PDN Photo of the Day

Memories of Memory Loss

My Days of Losing Words (Kehrer, December 2013) is a beautiful and moving body of work in which San Francisco-based photographer Rachael Jablo documents her personal battle living with chronic migraines since June 2008. Without medication, the pain wrought from this disabling disease caused Jablo to lose her ability to speak. With medication, the pain would lessen and she was able to speak again, but the cost was a side effect that caused her to forget words. Through her photography, Jablo searched to regain the words she had lost…

Over 36 million Americans suffer from chronic migraine. It is the artist’s hope that this book will be a tool in raising awareness of this often-invisible disease and inspire people to get involved; helping to raise funds for treatments and research can improve the lives of the millions of people living in America and worldwide whose lives are disrupted by migraines.
—Courtesy Keher Verlag

The book will be available in December along with two accompanying exhibitions at Learning Center Gallery at the Geffen School of Medicine, UCLA from December 3, 2013–February 19, 2014 and at Rayko Photo Center in San Francisco currently on view through January 10, 2014.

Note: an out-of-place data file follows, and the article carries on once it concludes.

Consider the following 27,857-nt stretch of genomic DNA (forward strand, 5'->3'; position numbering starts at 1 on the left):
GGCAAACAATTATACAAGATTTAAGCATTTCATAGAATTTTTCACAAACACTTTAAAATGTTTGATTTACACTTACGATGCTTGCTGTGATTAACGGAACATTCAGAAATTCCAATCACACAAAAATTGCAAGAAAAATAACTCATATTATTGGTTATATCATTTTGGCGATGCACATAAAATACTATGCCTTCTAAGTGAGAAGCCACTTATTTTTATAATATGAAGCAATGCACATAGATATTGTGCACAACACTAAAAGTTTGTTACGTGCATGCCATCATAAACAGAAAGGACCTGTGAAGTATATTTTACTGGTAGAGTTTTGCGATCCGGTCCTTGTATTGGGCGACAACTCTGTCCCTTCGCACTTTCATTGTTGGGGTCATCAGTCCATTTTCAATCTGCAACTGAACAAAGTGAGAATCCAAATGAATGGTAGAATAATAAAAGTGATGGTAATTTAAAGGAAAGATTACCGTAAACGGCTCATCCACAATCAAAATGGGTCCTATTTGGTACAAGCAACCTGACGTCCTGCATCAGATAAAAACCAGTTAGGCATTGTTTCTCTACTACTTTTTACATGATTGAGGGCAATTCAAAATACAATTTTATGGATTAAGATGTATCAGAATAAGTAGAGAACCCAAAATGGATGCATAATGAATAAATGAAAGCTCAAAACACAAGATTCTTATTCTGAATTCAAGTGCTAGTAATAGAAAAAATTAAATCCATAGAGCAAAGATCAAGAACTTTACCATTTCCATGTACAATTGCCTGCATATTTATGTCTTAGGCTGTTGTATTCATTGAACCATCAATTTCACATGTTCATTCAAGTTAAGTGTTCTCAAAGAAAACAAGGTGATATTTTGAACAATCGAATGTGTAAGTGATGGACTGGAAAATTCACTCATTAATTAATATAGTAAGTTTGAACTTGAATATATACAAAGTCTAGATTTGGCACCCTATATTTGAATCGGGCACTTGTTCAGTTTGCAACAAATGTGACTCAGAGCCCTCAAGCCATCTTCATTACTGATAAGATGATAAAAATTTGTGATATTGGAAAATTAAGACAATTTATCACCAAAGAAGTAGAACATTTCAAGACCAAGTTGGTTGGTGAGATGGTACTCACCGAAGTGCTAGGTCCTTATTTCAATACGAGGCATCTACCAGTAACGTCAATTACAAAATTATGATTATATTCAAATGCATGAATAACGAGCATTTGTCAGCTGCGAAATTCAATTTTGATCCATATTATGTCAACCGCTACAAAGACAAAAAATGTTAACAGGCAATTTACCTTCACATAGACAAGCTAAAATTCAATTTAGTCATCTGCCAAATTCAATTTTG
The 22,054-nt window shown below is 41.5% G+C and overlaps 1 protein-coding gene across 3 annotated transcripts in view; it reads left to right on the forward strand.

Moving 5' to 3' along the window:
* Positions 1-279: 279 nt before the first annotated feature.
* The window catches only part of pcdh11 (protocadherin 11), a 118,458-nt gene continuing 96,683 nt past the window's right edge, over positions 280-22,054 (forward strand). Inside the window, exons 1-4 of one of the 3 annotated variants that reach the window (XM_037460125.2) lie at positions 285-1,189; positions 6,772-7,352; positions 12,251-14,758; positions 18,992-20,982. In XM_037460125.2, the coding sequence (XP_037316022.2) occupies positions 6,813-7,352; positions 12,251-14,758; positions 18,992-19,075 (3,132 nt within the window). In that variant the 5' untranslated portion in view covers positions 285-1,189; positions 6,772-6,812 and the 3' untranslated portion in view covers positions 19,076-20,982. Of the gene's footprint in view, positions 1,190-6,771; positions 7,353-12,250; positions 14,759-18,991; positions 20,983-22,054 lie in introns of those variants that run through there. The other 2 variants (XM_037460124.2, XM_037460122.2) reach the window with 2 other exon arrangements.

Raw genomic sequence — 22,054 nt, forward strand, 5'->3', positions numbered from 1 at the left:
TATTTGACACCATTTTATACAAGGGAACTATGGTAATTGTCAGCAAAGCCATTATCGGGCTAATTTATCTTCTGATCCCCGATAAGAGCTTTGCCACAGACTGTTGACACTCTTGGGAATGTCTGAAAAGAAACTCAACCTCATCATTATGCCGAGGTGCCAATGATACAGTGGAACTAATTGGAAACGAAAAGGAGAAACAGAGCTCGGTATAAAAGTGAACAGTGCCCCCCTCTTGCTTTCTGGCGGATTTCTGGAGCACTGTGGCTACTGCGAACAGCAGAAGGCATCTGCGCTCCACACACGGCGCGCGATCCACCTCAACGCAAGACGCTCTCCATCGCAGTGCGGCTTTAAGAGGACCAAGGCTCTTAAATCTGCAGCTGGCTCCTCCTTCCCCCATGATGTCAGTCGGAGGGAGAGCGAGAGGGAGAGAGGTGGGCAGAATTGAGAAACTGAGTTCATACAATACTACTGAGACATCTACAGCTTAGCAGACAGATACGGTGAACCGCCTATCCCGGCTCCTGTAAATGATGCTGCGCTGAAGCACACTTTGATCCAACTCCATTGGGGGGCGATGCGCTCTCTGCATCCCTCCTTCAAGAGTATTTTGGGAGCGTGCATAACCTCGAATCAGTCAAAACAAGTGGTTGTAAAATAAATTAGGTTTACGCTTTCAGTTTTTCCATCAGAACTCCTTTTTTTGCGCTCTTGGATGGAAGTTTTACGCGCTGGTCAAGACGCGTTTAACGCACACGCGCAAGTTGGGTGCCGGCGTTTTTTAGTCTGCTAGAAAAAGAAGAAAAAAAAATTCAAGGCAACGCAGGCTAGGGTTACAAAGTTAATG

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  1. As a fellow migraineur, I just want to clarify this article’s statement about the inability to speak. It is not pain that causes a migraineur to not be able to speak, but literally not being physically able to speak is a symptom some migraineurs get. Migraine is a neurological disease that has many types, including one that mimics strokes with symptoms such as not being able to move one’s limbs. Contrary to popular belief, migraine is not just a bad headache – in fact, you can have migraines without having a headache at all! Common symptoms include dizziness, vertigo, nausea, vomiting, visual auras, olfactory auras, sinus symptoms*, mood behavior change auras, pins-and-needles in arm or face, extreme hunger and/or cravings, and many more. (*Over 90% of what people think are sinus headaches are actually migraines. A true sinus headache comes only with a sinus infection that is at the point where you would already know you have said infection.)

    Chronic migraines are when you have at least 15 migraines per month. The World Health Organization rightfully considers that migraines can be as disabling as quadriplegia. Migraineurs are also at an increased risk of having a stroke and white matter spots (brain damage) show up on migraineurs’ brain scans often. While some people’s migraine episodes get less severe and/or less frequent, others’ episodes get more severe and more frequent. It is not a disease to be taken lightly, yet most people don’t understand how difficult and horrible it really is.

    I’m also a photographer and my chronic migraines definitely impair my ability to be a photographer, but I keep on trying even though others choose not to open their eyes to how hard it is for me and how hard I try. I’m glad this book (which I first heard about months ago in a migraine group) is getting attention!

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